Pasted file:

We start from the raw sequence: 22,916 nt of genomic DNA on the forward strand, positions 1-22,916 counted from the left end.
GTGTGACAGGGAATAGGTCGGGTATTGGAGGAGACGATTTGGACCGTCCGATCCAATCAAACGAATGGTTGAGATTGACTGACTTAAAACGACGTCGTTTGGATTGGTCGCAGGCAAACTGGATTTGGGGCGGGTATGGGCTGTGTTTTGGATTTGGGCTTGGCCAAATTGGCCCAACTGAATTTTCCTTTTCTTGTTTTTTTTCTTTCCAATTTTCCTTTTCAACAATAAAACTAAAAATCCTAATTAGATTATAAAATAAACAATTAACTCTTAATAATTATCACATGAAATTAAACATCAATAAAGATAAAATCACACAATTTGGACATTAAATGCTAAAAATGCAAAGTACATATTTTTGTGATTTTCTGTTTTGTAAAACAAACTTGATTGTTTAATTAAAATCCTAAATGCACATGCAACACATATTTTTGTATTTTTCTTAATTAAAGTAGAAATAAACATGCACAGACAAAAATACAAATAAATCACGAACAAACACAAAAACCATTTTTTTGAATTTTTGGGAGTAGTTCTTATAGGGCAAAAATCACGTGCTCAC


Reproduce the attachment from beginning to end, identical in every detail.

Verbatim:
We start from the raw sequence: 22,916 nt of genomic DNA on the forward strand, positions 1-22,916 counted from the left end.
GTGTGACAGGGAATAGGTCGGGTATTGGAGGAGACGATTTGGACCGTCCGATCCAATCAAACGAATGGTTGAGATTGACTGACTTAAAACGACGTCGTTTGGATTGGTCGCAGGCAAACTGGATTTGGGGCGGGTATGGGCTGTGTTTTGGATTTGGGCTTGGCCAAATTGGCCCAACTGAATTTTCCTTTTCTTGTTTTTTTTCTTTCCAATTTTCCTTTTCAACAATAAAACTAAAAATCCTAATTAGATTATAAAATAAACAATTAACTCTTAATAATTATCACATGAAATTAAACATCAATAAAGATAAAATCACACAATTTGGACATTAAATGCTAAAAATGCAAAGTACATATTTTTGTGATTTTCTGTTTTGTAAAACAAACTTGATTGTTTAATTAAAATCCTAAATGCACATGCAACACATATTTTTGTATTTTTCTTAATTAAAGTAGAAATAAACATGCACAGACAAAAATACAAATAAATCACGAACAAACACAAAAACCATTTTTTTGAATTTTTGGGAGTAGTTCTTATAGGGCAAAAATCACGTGCTCAC